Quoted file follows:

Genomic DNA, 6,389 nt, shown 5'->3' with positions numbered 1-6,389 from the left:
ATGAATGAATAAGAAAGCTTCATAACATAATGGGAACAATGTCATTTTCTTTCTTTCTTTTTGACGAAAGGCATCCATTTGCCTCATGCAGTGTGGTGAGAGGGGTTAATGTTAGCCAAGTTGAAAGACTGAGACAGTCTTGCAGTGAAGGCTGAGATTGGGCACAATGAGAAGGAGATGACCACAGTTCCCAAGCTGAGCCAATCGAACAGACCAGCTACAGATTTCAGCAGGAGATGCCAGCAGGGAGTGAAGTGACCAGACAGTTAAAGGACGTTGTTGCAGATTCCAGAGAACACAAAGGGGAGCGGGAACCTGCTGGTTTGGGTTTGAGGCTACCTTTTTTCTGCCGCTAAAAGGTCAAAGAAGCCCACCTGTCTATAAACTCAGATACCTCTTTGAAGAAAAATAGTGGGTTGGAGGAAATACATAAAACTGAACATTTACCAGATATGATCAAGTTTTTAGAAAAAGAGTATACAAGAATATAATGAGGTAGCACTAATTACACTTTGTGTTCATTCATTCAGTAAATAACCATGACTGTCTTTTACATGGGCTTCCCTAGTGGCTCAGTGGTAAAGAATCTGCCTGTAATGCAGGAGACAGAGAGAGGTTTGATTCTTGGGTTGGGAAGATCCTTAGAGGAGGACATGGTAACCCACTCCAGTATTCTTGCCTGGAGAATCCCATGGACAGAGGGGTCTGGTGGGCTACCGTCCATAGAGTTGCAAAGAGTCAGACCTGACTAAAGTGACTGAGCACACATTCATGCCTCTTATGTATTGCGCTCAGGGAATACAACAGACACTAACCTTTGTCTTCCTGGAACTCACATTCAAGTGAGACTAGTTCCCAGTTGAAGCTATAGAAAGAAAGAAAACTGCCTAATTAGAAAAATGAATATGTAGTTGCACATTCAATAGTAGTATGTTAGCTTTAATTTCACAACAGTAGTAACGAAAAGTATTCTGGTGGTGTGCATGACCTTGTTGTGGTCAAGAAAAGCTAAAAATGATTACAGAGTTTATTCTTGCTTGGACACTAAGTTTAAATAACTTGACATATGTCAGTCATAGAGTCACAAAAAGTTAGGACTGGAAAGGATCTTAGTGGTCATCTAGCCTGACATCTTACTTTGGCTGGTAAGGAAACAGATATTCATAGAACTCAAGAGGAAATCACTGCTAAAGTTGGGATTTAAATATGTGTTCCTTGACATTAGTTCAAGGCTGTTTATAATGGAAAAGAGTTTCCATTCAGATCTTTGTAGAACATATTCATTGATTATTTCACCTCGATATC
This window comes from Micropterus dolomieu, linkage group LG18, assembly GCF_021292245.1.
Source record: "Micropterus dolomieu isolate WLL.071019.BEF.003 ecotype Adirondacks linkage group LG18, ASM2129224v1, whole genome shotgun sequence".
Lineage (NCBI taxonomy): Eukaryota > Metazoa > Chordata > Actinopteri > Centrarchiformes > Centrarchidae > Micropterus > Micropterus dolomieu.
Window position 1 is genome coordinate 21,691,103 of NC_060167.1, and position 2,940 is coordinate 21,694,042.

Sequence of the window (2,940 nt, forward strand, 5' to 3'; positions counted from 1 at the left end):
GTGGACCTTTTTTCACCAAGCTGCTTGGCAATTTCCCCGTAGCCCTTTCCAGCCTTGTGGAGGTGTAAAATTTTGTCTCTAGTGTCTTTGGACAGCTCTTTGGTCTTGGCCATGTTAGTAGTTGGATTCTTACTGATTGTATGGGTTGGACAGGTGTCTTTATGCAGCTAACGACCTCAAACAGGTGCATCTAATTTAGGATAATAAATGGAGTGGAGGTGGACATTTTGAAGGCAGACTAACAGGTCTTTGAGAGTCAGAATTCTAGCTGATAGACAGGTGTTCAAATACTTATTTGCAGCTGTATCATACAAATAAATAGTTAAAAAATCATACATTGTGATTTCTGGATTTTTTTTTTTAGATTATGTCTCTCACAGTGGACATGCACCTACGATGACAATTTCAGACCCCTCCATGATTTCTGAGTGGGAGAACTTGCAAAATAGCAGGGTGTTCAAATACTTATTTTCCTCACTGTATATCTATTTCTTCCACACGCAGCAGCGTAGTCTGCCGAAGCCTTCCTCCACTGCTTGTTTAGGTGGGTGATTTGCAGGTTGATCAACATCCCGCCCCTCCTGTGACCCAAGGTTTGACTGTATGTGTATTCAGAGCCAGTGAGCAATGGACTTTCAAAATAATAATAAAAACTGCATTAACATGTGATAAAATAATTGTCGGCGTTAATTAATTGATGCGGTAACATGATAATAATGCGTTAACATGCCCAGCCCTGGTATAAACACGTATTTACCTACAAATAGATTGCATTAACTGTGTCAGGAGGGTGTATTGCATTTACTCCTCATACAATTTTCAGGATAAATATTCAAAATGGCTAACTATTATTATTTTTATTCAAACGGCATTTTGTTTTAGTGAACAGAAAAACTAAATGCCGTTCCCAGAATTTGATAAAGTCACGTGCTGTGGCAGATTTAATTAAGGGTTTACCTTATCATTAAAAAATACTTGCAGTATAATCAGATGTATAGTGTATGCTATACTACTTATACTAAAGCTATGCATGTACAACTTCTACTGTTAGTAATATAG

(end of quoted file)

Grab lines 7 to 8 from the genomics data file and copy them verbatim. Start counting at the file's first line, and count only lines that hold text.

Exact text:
Sequence of the window (2,940 nt, forward strand, 5' to 3'; positions counted from 1 at the left end):
GTGGACCTTTTTTCACCAAGCTGCTTGGCAATTTCCCCGTAGCCCTTTCCAGCCTTGTGGAGGTGTAAAATTTTGTCTCTAGTGTCTTTGGACAGCTCTTTGGTCTTGGCCATGTTAGTAGTTGGATTCTTACTGATTGTATGGGTTGGACAGGTGTCTTTATGCAGCTAACGACCTCAAACAGGTGCATCTAATTTAGGATAATAAATGGAGTGGAGGTGGACATTTTGAAGGCAGACTAACAGGTCTTTGAGAGTCAGAATTCTAGCTGATAGACAGGTGTTCAAATACTTATTTGCAGCTGTATCATACAAATAAATAGTTAAAAAATCATACATTGTGATTTCTGGATTTTTTTTTTTAGATTATGTCTCTCACAGTGGACATGCACCTACGATGACAATTTCAGACCCCTCCATGATTTCTGAGTGGGAGAACTTGCAAAATAGCAGGGTGTTCAAATACTTATTTTCCTCACTGTATATCTATTTCTTCCACACGCAGCAGCGTAGTCTGCCGAAGCCTTCCTCCACTGCTTGTTTAGGTGGGTGATTTGCAGGTTGATCAACATCCCGCCCCTCCTGTGACCCAAGGTTTGACTGTATGTGTATTCAGAGCCAGTGAGCAATGGACTTTCAAAATAATAATAAAAACTGCATTAACATGTGATAAAATAATTGTCGGCGTTAATTAATTGATGCGGTAACATGATAATAATGCGTTAACATGCCCAGCCCTGGTATAAACACGTATTTACCTACAAATAGATTGCATTAACTGTGTCAGGAGGGTGTATTGCATTTACTCCTCATACAATTTTCAGGATAAATATTCAAAATGGCTAACTATTATTATTTTTATTCAAACGGCATTTTGTTTTAGTGAACAGAAAAACTAAATGCCGTTCCCAGAATTTGATAAAGTCACGTGCTGTGGCAGATTTAATTAAGGGTTTACCTTATCATTAAAAAATACTTGCAGTATAATCAGATGTATAGTGTATGCTATACTACTTATACTAAAGCTATGCATGTACAACTTCTACTGTTAGTAATATAG